The next SISSA Colloquium will be held February 23rd at 16:30 in room 128-129, with a special lecture by Bruno Mota (Instituto de Física - Universidade Federal do RIo de Janeiro) with the title " Universality, fractality and a new morphological syntax for the cerebral cortex "
The mammalian cerebral cortex is a morphologically complex structure spanning a wide range of sizes and shapes across species. I will show that, in spite of all this diversity, cortical shape can be universally and explicitly expressed as the hierarchical composition of folded structures of different sizes. Using a new set of theory-inspired morphological variables that capture shape and size as functions of length scale, I show that for cortices of 11 different primate species, this composition process recapitulates in all cases a common scale-invariant morphometric trajectory. This indicates these cortices are approximations of a single archetypical fractal shape, differing solely on the range of length scales for which the approximation holds. These results suggest the existence of a universal gyrification mechanism operating on all scales, and that there is only a small number of effective degrees of freedom through which Darwinian natural selection can select cortical shapes. This new way of expressing morphology can be used to parametrize stages of cortical development and aging, and to characterize different conditions such as Zika-induced microcephaly and Alzheimer's. We thus hope that in the future this systematic approach may help elucidate the processes underlying cortical gyrification in health and disease.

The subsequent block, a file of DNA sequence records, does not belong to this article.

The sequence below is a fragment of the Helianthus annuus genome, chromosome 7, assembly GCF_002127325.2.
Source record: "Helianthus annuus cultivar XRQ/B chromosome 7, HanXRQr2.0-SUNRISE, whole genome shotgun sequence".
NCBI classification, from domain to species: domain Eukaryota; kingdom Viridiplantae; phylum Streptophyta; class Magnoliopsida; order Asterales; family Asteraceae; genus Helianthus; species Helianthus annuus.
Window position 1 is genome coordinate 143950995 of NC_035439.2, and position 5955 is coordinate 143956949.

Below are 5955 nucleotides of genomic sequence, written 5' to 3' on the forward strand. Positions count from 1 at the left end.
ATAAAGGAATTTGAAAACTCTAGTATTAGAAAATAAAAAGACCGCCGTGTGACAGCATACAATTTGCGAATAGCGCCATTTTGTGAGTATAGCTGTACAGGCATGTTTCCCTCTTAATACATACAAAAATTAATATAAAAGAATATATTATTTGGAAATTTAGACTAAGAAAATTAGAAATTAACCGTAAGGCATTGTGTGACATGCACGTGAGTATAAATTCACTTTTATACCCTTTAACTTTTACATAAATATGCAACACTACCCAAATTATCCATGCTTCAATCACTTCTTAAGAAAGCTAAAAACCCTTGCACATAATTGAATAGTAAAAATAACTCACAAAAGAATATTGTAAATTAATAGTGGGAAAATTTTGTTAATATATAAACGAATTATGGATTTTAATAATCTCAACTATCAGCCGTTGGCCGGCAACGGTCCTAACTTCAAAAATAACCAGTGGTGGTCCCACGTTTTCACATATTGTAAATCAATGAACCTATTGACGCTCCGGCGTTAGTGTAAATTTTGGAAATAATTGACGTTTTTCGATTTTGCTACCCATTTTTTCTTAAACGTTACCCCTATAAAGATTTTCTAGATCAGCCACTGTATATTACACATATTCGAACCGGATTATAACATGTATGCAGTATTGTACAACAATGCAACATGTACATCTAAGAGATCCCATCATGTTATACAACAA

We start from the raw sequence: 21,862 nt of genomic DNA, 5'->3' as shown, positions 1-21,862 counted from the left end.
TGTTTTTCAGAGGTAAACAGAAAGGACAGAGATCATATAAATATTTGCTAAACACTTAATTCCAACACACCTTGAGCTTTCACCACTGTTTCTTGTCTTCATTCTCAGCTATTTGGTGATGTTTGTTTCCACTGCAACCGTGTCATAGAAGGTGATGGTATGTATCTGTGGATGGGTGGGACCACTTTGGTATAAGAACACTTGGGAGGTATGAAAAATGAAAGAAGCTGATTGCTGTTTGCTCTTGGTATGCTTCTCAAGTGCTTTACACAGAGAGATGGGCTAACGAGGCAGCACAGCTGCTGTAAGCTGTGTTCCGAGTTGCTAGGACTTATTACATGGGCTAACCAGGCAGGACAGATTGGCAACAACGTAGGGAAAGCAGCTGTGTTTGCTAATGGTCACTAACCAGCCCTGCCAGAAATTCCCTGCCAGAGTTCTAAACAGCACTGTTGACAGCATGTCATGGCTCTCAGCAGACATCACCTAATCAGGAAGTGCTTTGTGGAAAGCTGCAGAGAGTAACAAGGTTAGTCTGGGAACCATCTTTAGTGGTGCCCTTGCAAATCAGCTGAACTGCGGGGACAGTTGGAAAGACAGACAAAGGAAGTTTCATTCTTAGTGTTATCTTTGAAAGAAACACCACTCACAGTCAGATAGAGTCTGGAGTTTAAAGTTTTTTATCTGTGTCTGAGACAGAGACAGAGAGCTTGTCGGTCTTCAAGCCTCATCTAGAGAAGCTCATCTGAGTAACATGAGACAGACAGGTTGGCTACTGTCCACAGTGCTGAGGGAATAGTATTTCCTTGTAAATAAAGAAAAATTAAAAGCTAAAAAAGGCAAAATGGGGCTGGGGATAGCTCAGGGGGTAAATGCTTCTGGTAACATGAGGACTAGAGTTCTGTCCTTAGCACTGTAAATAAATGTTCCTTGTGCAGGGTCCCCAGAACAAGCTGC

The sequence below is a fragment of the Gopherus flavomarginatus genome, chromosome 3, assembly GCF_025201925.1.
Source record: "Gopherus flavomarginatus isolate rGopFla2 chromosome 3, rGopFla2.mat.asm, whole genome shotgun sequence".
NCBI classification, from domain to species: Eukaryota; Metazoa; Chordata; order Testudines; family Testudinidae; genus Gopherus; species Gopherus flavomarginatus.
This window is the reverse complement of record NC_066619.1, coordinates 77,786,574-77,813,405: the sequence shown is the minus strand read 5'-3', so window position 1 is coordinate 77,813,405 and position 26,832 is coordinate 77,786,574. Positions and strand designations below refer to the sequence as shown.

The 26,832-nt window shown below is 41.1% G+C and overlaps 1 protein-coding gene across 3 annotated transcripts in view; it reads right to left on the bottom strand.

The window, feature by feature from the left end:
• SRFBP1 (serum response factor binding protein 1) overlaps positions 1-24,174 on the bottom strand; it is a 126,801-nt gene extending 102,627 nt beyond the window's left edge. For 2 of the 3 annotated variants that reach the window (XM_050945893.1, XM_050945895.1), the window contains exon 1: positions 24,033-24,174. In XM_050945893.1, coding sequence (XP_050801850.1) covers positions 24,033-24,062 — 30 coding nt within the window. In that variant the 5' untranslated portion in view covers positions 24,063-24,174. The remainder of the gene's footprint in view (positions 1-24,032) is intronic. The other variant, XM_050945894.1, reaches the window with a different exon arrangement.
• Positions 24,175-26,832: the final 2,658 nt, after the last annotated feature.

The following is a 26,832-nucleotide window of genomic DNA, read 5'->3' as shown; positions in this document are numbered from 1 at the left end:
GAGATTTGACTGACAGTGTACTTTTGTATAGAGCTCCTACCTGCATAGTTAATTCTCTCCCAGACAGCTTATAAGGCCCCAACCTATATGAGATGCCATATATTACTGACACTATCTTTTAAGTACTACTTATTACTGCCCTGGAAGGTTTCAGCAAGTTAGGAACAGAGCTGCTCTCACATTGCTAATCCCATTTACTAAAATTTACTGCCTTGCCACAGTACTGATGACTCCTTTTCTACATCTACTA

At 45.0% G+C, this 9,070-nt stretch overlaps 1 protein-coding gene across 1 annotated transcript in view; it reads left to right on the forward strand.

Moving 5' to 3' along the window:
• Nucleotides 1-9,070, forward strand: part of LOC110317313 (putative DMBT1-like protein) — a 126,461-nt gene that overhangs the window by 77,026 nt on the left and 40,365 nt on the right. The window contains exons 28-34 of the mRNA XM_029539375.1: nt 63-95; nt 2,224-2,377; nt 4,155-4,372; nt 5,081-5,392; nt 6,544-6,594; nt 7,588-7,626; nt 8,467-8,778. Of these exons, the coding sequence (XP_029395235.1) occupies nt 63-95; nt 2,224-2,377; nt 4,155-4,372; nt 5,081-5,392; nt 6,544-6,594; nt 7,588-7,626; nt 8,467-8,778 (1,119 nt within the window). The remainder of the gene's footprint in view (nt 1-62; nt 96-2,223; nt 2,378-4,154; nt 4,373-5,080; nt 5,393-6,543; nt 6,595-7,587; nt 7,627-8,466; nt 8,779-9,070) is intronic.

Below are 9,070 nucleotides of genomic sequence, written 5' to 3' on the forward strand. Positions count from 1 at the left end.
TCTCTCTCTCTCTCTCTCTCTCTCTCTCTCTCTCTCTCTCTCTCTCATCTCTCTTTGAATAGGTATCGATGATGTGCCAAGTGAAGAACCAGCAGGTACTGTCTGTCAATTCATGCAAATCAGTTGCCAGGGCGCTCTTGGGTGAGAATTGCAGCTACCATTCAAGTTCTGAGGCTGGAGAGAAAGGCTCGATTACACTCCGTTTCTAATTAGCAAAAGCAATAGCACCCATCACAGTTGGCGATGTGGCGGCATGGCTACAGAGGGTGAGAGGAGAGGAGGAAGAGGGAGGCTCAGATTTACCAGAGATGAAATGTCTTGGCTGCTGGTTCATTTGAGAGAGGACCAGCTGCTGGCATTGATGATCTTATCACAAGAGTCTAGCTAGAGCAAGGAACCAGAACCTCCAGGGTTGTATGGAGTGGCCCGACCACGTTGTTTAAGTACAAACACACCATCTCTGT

Bruno Mota holds a master's degree in Physics from Universidade Federal de Minas Gerais (2001) and a PhD in Physics from Centro Brasileiro de Pesquisas Físicas (2007). He is currently an adjunct professor at the Federal University of Rio de Janeiro. He has experience in two main areas: Astronomy, with emphasis in Cosmology, working on cosmic topology, lambda-cdm model, cosmic background radiation, and inflationary theory; and in physics applied to neurosciences, working on allometry, comparative neuroanatomy, neuronal networks, morphological models and cortical development.